All of these trains carried as a part of their equipment the same combination baggage and smoking car. About a fourth of this car was partitioned off to provide a compartment for baggage, lockers for the train crew, train equipment, etc. The baggage compartment had been util*564ized on train No. 39 for about a year for carrying express matter from Chicago to Elmhurst. None of the other five trains on which defendant in error worked carried express, but this combination car was a part of the equipment on each of these trains. On each of the trips on all of these trains the combination car was used as a smoking car for suburban passengers. Defendant in error’s employment was wholly within the State of Illinois in the suburban passenger service of plaintiff in error. On all of these trips these various trains passed through the California avenue yards and all of the stations were on the same line of road directly west from the Chicago terminal. The order of these stations and their distance from the terminal were: California avenue yards, 3.2 miles; Maywood, 10.4 miles; Elmhurst, 15.8 miles; River Forest, 9.75 miles.

The claim that defendant in error was engaged in interstate commerce at the time of his injury and had a right of recovery under the Federal act is based upon the alleged fact that interstate express was carried on train No". 39 from Chicago to Elmhurst. He testified that on each of the several days he worked on that train he observed that some express was carried which came from outside of Illinois. An elevator man in the employ of the express company testified that he was one of the two general foremen for the company in October, 1925, and he thought seventy-five per cent of this express came from outside of Illinois. Another employee on direct examination testified that at least a portion of it came from outside of Illinois, but on cross-examination he testified that he could not remember whether any of it was carried on this train in October, 1925.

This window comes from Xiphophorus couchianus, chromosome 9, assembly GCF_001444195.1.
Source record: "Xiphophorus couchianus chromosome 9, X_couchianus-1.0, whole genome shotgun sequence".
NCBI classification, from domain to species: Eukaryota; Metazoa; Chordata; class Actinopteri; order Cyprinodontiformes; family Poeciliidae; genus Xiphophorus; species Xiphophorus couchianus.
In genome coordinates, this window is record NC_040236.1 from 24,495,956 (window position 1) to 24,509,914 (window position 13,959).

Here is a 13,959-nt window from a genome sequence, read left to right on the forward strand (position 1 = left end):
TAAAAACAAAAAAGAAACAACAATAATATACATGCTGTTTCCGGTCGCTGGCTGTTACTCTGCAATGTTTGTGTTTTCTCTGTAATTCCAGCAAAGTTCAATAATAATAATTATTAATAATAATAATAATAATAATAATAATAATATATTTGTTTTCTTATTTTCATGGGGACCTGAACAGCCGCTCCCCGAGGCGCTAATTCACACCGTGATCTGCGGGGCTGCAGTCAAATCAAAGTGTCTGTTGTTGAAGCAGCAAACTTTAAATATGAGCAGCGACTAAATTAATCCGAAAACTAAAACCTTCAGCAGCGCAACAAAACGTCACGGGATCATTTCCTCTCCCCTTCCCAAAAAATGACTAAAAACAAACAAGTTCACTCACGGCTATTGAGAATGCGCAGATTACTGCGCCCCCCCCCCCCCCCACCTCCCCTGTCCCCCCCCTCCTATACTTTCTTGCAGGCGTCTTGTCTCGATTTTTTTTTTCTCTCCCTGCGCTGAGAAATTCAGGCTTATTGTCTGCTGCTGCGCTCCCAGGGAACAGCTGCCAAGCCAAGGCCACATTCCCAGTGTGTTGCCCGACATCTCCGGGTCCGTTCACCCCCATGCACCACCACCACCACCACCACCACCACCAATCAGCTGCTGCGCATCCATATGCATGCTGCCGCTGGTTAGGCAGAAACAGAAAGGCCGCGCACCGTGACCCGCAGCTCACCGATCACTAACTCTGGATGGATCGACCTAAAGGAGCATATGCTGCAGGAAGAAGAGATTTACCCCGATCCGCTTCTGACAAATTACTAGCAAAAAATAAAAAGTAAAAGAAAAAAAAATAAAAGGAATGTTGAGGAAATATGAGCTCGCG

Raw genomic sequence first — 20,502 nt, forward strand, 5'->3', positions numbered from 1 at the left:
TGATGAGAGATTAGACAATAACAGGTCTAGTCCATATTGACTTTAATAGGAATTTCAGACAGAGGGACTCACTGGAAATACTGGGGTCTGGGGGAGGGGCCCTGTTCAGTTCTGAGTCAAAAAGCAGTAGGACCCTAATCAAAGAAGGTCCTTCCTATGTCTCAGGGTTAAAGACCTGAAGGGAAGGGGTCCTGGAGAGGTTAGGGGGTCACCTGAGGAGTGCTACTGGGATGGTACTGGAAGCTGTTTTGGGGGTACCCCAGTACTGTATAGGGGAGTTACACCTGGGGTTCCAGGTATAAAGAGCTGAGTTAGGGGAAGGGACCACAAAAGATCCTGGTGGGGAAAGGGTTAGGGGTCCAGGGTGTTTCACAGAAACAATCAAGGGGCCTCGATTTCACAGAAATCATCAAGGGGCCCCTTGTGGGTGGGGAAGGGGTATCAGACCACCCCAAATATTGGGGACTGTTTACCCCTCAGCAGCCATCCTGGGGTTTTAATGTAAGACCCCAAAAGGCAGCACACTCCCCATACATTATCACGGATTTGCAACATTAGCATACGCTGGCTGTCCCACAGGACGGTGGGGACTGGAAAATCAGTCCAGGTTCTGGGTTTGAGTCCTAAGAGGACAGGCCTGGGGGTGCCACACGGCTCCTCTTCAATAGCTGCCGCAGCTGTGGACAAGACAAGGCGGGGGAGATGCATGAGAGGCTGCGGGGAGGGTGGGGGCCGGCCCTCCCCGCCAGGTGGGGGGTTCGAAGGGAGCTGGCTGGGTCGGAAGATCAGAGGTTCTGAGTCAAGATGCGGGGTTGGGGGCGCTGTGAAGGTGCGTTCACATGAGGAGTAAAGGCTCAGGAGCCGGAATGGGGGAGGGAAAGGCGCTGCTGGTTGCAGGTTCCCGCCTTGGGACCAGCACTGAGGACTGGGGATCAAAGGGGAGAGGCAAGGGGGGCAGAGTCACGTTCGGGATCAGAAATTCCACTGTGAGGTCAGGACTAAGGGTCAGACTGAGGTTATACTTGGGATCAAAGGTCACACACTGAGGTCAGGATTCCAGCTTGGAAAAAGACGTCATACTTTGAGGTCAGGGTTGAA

In deciding cases under the Federal Employers’ Liability act the jurisdiction of this court is the same as the jurisdiction of the Supreme Court of the United States. (Chicago, Milwaukee and St. Paul Railway Co. v. Coogan, 271 U. S. 472; Baltimore and Ohio Railway Co. v. Burtch, 263 id. 540; Atlantic Coast Line Railroad Co. v. Burnette, *565239 id. 199.) In determining the liability the question is not what the employee had been doing or what he expected to do, but what he was doing at the time he was injured. (Minneapolis and St. Louis Railway Co. v. Winters, 242 U. S. 353; New York Central Railway Co. v. Carr, 238 id. 260; Delaware, Lackawanna and Western Railway Co. v. Yurkonis, 238 id. 439.) No recovery can be had unless the employee was at the time of his injury engaged in interstate transportation or in work so closely related thereto as to be practically a part of it. (Illinois Central Railroad Co. v. Peery, 242 U. S. 292; Erie Railway Co. v. Welsh, id. 303; Chicago, Burlington and Quincy Railway Co. v. Harrington, 241 id. 177; Shanks v. Delaware, Lackawanna and Western Railway Co. 239 id. 556.) Whether or not an employee is engaged in interstate commerce at the time of his injury depends upon the facts of the particular case. He may be so engaged at one moment and a few minutes later he may not be so engaged. Any work may be interstate if it constitutes preparatory movements in aid of interstate transportation (Southern Railway Co. v. Puckett, 244 U. S. 571; New York Central Railway Co. v. Carr, supra;) or the furtherance of interstate commerce. (Kinsell v. Railway Co. 250 U. S. 130.) The hauling of empty cars from one State to another is interstate commerce. (North Carolina Railway Co. v. Zachary, 232 U. S. 248.) An employee working on a train which contains one car used in interstate commerce is engaged in interstate commerce. (Jeneary v. Chicago and Interurban Traction Co. 306 Ill. 392; Southern Railway Co. v. United States, 222 U. S. 20.) In Pennsylvania Railroad Co. v. Morrison, 3 Fed. 986, and Baltimore and Ohio Railway Co. v. Darling, 3 id. 987, it was held that a switching movement of intrastate cars made for the purpose of connecting with interstate cars and thereafter forming an interstate train is a movement in interstate commerce, but in Grigsby v. South*566ern Railway Co. 3 Fed. 988, it was held that the movement to be interstate must be direct, immediate and continuous.